33. As a newbie, how much time (hours per day) on average would it take to “learn” or start real estate investing? My husband and I own a homebased construction services business mostly in the area of repairs, HVAC servicing and install, we also maintain a couple properties for friends on an as needed basis, we have a network of a few skilled workers as well so we are not unfamiliar to real estate. Ideally our goal is to own our own income property but we just bought our first home under two years ago, so we don’t have the money for a second property. We are considering some type of real estate investing to help us get some cash to reach our ultimate goal, but, we are also running our business and homeschooking three young kids. Could we do investing on a weekend basis?

  34. Randy Phillips on

    I’m a novice wholesaler. My first deal however was a rehab duplex project that turned into a 3 month ordeal from you know where. Can you imagine a newbie dealing with a big project, with materials, employees, renters, repairs etc? I didn’t lose any money but I sure didn’t make any.
    My next deals were Sub to’s and Lease Options that were incredibly easier than rehabbing, much faster and profitable.
    I stumbled into a wholesale deal from my marketing and made 15 Grand on a junky abandoned house flip that I never even seen, and I’ve been hooked ever since.
    I recruit bird dogs, and use direct mail to absentee owners and have made some really good money in the last few years. Do I want to try rehabbing again? Maybe, I hate to admit defeat, or maybe I’ll let others deal with the risks.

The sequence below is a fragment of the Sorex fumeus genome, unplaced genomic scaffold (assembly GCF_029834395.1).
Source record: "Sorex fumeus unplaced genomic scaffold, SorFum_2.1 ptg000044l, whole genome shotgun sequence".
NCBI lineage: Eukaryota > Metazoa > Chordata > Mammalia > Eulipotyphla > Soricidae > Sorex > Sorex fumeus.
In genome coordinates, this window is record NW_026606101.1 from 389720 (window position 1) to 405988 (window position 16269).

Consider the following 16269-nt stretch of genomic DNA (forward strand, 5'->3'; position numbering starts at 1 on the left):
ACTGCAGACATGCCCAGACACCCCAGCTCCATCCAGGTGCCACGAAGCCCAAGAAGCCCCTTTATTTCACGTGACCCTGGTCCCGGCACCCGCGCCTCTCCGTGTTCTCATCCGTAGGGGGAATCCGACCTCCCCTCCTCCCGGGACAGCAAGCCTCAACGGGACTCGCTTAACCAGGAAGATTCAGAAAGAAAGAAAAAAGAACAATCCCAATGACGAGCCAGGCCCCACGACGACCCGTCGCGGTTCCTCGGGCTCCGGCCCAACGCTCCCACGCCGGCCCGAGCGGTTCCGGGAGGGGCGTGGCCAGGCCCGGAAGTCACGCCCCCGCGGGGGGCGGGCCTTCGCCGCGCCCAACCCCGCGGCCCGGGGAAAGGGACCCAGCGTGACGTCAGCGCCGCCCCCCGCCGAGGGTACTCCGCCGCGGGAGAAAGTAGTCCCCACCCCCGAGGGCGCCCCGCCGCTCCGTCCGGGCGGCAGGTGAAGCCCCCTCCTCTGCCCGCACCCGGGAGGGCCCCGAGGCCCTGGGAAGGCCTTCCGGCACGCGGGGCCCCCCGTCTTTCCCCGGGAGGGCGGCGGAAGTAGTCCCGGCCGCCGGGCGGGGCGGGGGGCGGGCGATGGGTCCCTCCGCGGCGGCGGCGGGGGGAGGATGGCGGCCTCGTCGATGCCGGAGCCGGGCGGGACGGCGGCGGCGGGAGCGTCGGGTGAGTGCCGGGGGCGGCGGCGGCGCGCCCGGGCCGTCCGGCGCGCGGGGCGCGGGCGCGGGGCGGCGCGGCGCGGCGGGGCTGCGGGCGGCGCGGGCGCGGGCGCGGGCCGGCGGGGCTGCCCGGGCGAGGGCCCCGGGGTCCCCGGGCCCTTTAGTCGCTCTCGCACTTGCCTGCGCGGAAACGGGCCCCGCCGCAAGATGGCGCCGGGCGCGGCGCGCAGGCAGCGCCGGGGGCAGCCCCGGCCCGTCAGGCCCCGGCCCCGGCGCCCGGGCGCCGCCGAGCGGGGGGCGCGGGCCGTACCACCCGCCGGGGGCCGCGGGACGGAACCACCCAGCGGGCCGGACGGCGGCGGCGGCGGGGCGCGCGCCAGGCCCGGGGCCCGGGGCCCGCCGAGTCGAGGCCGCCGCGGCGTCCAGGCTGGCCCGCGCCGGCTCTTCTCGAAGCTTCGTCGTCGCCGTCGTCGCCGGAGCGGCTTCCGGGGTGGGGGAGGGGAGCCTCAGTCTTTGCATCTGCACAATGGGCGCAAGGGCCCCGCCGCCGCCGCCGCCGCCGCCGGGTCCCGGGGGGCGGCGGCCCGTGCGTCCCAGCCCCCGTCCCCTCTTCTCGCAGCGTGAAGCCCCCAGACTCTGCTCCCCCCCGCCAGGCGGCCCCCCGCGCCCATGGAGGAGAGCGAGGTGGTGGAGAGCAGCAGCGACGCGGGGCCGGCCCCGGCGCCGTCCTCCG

And yes, wholesaling is work, and takes some education, not just the process itself but also people skills. I dont estimate repair and rehab costs, or even fair market value.
    I concentrate on getting the lowest price and then I send it to my buyers or market it online. My buyers do their own due diligence. If nobody wants it, I re-negotiate with my seller or I walk away, there is absolutely no risk cept maybe a few dollars earnest deposit.
    Would I recommend to a newbie he start with rehabbing and landlording? Yea maybe, if it was my worst enemy. My marketing has turned up other opportunities, buy and holds, sub to’s and LO’s Wholesaling has given me the confidence and experience to grab a few of these.
    To tell a newbie to jump into a rehab project, you could be liable for malpractice, haha.
    Let’s make some money….Rando

  35. Hi Tom. Newbie here who’s still trying to figure out where to begin, and am considering wholesaling and flipping. I had always assumed I would start with wholesaling, but then I saw this post and listened to the podcast by Aaron Mazzrillo you link to (and will ask this question on that page as well). However, I also just read the J Scott book on flipping, which did make me a question a bit what you say here.

    Basically, you argue that wholesaling is a tough way to get started because it requires skills such as marketing, negotiation, and the ability to estimate rehab costs and determine ARV. I agree 100% that those things would likely be difficult for a beginner, but here’s the thing: after reading the J Scott book, it seems pretty clear that those skills are required for flipping/rehabbing as well — he devotes entire chapters to these subjects. That is, it seems to me as if for that argument to be true (that wholesaling is tougher for a beginner because it requires those skills), it would also have to NOT be true for other forms of real estate investing, such as rehabbing. But, it seems like those skills ARE, in fact, required for rehabbing. That being the case, I’m just curious — why do you say that wholesaling is a tougher way for a newbie to get started?

    Thanks.

  36. Bart H.

    This is an awesome article. I was just thinking about the wholesaling opportunity, then when I thought about it more, I came to the conclusion that ‘wholesaling is not investing’. I am an investor at heart, so wholesaling would not be a fit for me. Wholesaling is earned income whereas investing is passive. I’m more interested in passive income as I already work a W-2 job. Good insight and I fully agree that it is best to do a deal as a rehabber or landlord first. Thanks.